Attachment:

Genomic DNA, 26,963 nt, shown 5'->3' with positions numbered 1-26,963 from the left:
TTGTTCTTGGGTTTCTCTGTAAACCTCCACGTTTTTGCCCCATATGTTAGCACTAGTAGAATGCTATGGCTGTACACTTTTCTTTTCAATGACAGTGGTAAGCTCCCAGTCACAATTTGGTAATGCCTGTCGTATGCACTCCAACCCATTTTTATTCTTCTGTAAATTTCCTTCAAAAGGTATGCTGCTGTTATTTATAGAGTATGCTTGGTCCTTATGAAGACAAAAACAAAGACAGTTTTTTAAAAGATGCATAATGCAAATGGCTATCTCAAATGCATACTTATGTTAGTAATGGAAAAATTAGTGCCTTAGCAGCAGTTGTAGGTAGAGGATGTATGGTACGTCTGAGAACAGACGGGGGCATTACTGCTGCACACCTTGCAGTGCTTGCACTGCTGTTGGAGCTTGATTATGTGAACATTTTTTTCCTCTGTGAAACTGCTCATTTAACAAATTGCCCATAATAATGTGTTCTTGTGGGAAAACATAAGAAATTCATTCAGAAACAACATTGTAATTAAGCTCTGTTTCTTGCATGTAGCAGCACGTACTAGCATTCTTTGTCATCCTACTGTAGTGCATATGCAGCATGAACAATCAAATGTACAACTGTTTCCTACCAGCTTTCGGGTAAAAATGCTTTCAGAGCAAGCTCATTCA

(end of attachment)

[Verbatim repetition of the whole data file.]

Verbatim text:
Genomic DNA, 26,963 nt, shown 5'->3' with positions numbered 1-26,963 from the left:
TTGTTCTTGGGTTTCTCTGTAAACCTCCACGTTTTTGCCCCATATGTTAGCACTAGTAGAATGCTATGGCTGTACACTTTTCTTTTCAATGACAGTGGTAAGCTCCCAGTCACAATTTGGTAATGCCTGTCGTATGCACTCCAACCCATTTTTATTCTTCTGTAAATTTCCTTCAAAAGGTATGCTGCTGTTATTTATAGAGTATGCTTGGTCCTTATGAAGACAAAAACAAAGACAGTTTTTTAAAAGATGCATAATGCAAATGGCTATCTCAAATGCATACTTATGTTAGTAATGGAAAAATTAGTGCCTTAGCAGCAGTTGTAGGTAGAGGATGTATGGTACGTCTGAGAACAGACGGGGGCATTACTGCTGCACACCTTGCAGTGCTTGCACTGCTGTTGGAGCTTGATTATGTGAACATTTTTTTCCTCTGTGAAACTGCTCATTTAACAAATTGCCCATAATAATGTGTTCTTGTGGGAAAACATAAGAAATTCATTCAGAAACAACATTGTAATTAAGCTCTGTTTCTTGCATGTAGCAGCACGTACTAGCATTCTTTGTCATCCTACTGTAGTGCATATGCAGCATGAACAATCAAATGTACAACTGTTTCCTACCAGCTTTCGGGTAAAAATGCTTTCAGAGCAAGCTCATTCA